And it’s the same when it comes to racing games. These pieces of software aren’t designed for mass market appeal, they’re created for hardcore auto racing fans who understand the minute technical aspects of a very difficult and demanding sport. In the very same it was extremely difficult for European football fans to watch Ali Dia stumble around the pitch for a match, it’s hard for auto racing fans to watch somebody who sucks at driving a race carwhether that car be a real piece of equipment, or a virtual rendition on a computer monitorbecause it’s a skill based competition where a primary portion of the spectacle comes with watching someone who’s exceptionally talented at what they do.

This is why it’s important to have somebody who knows what they’re talking about – and good at the games itself – cover skill-based pieces of entertainment. There’s no comprehensive story to get sucked into over in our neck of the woods; driving a race car is a skill, and if you suck, it’s not very enjoyable to watch. If you don’t know what you’re talking about, it’s also not very informative, therefore making your entire coverage pointless if you can’t deliver on either of the two concepts.

dirt3_game_2012-06-03_21-14-08-578However, I will say it’s retarded on the part of the publisher, such as Bandai-Namco or Codemasters themselves, to stop inviting these plebians to private press events. Listen, I know a lot of you guys love what PRC represents and are already advocating for certain developers to have us at their little shindigs in place of these clowns, but the reality is that the traffic numbers we produce compared to a mammoth gaming entity such as IGN or GameSpot would make that proposal utterly ridiculous. From a raw business standpoint, I’d want my game covered by website boasting an audience of several millions, rather than a website known for ripping everything apart and only bringing 650,000 individuals to the table.

So the compromise I offer to keep everybody happy is quite simple.

Keep doing these little events with the same people. Let them show up, learn about the new game, allow them talk to the developers and the other miscellaneous individuals appearing on behalf of the developer to ask questions for their inevitable articles… Business as usual. It’s their job to attend these events, let them keep their job and do their thing. It’s a numbers game, and they’ve got the numbers.

But when it comes time to capture footage for each individual outlet, allow them to put their hand up and say “I’m not very good at race car games, can someone sub for me?”  Hell, when you email out the event information in the first place, boldly state that “if you’re not experienced with race car games and the task of capturing decent gameplay footage for your publication feels a bit daunting, we will have several ghost drivers on-site if you wish to obtain the best possible gameplay clips to compliment your coverage.”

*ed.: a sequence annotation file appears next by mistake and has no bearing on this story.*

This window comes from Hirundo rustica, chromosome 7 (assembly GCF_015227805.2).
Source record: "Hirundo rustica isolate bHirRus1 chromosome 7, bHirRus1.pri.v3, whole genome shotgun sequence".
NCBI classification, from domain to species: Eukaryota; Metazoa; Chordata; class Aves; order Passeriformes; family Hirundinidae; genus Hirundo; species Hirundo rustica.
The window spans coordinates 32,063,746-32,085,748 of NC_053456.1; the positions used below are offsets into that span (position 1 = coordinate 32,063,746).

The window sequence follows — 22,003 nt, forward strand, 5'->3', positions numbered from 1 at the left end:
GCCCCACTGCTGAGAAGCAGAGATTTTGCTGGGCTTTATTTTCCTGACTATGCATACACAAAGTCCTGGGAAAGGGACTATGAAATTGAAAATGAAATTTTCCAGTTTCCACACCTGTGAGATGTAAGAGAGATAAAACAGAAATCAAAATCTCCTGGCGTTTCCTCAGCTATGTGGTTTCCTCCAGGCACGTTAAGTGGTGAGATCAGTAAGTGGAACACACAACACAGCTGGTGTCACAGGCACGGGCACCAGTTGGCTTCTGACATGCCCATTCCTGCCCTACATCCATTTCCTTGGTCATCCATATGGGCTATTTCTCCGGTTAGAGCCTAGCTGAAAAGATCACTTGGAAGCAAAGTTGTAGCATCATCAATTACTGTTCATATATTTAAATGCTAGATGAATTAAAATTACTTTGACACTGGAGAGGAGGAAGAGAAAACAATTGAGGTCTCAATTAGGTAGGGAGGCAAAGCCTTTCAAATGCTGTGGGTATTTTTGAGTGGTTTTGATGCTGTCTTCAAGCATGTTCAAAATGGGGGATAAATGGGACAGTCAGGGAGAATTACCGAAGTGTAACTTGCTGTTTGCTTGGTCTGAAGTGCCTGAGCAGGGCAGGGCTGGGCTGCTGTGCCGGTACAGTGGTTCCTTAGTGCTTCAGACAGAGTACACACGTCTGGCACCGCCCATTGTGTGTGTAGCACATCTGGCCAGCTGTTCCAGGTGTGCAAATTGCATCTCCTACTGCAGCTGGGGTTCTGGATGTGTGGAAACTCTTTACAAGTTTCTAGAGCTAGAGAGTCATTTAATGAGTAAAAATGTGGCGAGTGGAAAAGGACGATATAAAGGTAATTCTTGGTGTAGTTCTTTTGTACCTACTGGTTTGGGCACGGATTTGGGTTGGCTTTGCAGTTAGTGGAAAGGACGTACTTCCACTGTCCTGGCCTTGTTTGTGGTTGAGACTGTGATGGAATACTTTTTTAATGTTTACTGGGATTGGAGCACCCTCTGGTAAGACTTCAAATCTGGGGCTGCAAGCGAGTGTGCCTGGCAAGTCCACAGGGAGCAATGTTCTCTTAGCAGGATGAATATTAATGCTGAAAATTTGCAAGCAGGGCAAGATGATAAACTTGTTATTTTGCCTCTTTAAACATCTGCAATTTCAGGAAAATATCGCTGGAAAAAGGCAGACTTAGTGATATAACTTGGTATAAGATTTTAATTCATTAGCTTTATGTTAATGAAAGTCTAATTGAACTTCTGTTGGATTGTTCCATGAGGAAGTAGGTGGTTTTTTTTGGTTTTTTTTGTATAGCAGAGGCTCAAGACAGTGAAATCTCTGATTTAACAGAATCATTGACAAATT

Plug in the capture card, throw Ben Collins, Nic Hamilton, or even Yorkie065 into the seat instead of the bozos from PlayStation access who can barely keep the AMG GT3 in a straight line, and press record. Everyone wins. The media outlets still have articles to publish and videos to upload based on their time at the press events, you as a developer still get your game out to an audience of several million, but the content of said videos consists of people tearing up a track and showing off the game performing at its absolute best – therefore engaging viewers and getting them excited about the product rather than pushing them to navigate away from the video – instead of loons stumbling around a virtual world they obviously can’t comprehend and clearly have zero background knowledge or interest in it.

It’s that simple.


One Million Cash Prizes

introAnother month crossed off the calendar warrants yet another awkward sim racing startup. A company flying under the acronym of SRTC have recently taken the covers off of their attempt to steal a bit of iRacing’s thunder with organized online events on a set schedule for large cash prizes, but the reception has been slightly less than spectacular. The folks over at the Sim Racing Track Championship organization are currently boasting a hyperbolic online hub for Studio 397’s rFactor 2 simulation software, but the website has been crafted in such an amateur manner and makes such outlandish claims that it’s the absolute last company you’d feel comfortable handing over your credit card information to. Advertising cash prizes in excess of one million dollars for various rFactor 2 online races – somehow rivaling the Formula E Visa Vegas eRace payout despite no listed affiliate sponsors – we can’t officially label this place as a scam, but this is probably a scam.

Please keep your credit card in your wallet.